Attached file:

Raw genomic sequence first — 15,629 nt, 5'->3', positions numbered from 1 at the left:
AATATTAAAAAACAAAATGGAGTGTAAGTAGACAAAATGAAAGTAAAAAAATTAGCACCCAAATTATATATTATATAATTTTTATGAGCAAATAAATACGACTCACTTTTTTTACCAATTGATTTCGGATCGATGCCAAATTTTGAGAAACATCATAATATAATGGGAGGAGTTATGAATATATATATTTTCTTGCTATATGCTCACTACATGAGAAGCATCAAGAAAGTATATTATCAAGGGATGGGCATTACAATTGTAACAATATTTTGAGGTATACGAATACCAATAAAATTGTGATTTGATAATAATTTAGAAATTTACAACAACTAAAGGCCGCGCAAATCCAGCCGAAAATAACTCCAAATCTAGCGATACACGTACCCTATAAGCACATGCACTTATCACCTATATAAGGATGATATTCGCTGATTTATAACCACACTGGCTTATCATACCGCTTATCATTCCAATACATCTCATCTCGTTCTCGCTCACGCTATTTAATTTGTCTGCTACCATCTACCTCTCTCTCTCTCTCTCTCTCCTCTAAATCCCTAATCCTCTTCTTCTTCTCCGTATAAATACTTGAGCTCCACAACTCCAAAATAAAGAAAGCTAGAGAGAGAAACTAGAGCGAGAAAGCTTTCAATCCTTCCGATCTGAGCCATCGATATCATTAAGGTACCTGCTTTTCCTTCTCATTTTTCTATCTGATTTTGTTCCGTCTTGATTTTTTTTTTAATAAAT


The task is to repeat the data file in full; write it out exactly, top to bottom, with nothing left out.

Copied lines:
Raw genomic sequence first — 15,629 nt, 5'->3', positions numbered from 1 at the left:
AATATTAAAAAACAAAATGGAGTGTAAGTAGACAAAATGAAAGTAAAAAAATTAGCACCCAAATTATATATTATATAATTTTTATGAGCAAATAAATACGACTCACTTTTTTTACCAATTGATTTCGGATCGATGCCAAATTTTGAGAAACATCATAATATAATGGGAGGAGTTATGAATATATATATTTTCTTGCTATATGCTCACTACATGAGAAGCATCAAGAAAGTATATTATCAAGGGATGGGCATTACAATTGTAACAATATTTTGAGGTATACGAATACCAATAAAATTGTGATTTGATAATAATTTAGAAATTTACAACAACTAAAGGCCGCGCAAATCCAGCCGAAAATAACTCCAAATCTAGCGATACACGTACCCTATAAGCACATGCACTTATCACCTATATAAGGATGATATTCGCTGATTTATAACCACACTGGCTTATCATACCGCTTATCATTCCAATACATCTCATCTCGTTCTCGCTCACGCTATTTAATTTGTCTGCTACCATCTACCTCTCTCTCTCTCTCTCTCTCCTCTAAATCCCTAATCCTCTTCTTCTTCTCCGTATAAATACTTGAGCTCCACAACTCCAAAATAAAGAAAGCTAGAGAGAGAAACTAGAGCGAGAAAGCTTTCAATCCTTCCGATCTGAGCCATCGATATCATTAAGGTACCTGCTTTTCCTTCTCATTTTTCTATCTGATTTTGTTCCGTCTTGATTTTTTTTTTAATAAAT